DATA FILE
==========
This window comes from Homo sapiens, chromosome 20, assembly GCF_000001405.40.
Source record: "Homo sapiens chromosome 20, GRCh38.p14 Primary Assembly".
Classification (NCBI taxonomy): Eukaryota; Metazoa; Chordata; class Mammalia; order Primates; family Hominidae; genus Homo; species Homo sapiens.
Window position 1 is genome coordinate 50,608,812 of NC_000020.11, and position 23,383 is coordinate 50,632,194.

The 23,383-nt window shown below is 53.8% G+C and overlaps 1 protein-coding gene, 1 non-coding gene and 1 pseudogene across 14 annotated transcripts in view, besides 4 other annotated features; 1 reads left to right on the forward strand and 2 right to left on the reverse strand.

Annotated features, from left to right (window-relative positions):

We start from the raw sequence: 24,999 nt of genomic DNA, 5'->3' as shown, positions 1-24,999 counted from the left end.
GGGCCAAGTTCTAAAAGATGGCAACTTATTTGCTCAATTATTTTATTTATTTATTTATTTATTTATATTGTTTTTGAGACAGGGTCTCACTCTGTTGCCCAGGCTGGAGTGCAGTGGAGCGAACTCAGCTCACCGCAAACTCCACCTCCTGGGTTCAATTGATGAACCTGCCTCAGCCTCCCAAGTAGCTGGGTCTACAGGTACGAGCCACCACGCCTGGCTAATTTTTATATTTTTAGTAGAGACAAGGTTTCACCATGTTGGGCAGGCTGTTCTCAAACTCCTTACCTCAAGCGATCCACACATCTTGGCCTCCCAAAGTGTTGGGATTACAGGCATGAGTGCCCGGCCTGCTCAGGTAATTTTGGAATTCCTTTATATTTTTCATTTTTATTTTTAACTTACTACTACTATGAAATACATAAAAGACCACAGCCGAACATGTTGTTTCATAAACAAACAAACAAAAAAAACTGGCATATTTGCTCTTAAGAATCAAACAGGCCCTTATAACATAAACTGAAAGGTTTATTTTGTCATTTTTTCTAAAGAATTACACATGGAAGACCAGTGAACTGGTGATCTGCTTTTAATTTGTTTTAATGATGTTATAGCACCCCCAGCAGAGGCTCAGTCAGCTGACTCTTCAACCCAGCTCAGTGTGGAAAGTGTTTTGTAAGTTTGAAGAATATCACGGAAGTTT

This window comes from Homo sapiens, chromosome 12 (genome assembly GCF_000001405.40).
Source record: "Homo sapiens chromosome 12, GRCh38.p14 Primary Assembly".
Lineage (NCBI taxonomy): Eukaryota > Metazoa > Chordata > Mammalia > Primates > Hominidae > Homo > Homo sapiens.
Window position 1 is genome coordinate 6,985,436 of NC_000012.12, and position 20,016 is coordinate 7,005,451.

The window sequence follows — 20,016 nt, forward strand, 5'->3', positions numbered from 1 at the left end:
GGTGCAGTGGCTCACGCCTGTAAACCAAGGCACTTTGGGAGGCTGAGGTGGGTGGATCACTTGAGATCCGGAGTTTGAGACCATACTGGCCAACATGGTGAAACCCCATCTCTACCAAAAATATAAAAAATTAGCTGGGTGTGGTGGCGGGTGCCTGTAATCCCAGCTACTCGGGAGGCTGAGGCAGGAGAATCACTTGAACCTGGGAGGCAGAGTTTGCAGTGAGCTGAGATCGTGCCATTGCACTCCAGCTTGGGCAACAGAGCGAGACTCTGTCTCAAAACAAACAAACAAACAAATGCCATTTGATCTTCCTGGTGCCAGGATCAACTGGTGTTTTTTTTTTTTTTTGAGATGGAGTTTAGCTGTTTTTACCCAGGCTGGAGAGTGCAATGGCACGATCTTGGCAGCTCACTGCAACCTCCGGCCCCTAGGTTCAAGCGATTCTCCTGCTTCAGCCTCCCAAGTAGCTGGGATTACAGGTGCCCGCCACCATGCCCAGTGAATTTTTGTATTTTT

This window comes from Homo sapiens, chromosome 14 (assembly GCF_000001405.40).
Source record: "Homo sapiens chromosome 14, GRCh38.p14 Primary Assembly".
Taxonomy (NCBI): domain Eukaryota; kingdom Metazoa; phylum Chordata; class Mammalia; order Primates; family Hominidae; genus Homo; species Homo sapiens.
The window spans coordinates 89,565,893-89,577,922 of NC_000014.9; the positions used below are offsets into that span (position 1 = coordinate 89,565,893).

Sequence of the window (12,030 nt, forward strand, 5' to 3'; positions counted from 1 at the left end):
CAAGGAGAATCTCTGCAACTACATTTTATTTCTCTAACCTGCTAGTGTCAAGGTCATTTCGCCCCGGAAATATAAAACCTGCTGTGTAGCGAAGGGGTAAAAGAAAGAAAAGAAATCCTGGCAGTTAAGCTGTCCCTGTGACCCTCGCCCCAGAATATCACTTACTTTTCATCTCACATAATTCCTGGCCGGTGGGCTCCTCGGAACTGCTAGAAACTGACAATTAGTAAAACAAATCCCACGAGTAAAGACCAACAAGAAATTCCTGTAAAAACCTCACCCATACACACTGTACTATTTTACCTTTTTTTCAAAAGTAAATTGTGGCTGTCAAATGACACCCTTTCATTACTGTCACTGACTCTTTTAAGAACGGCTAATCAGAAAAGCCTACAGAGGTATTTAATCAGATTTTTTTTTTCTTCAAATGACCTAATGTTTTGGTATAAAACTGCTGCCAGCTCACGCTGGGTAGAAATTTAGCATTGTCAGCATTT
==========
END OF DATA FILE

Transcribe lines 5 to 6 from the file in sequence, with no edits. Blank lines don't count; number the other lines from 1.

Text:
The 23,383-nt window shown below is 53.8% G+C and overlaps 1 protein-coding gene, 1 non-coding gene and 1 pseudogene across 14 annotated transcripts in view, besides 4 other annotated features; 1 reads left to right on the forward strand and 2 right to left on the reverse strand.

Annotated features, from left to right (window-relative positions):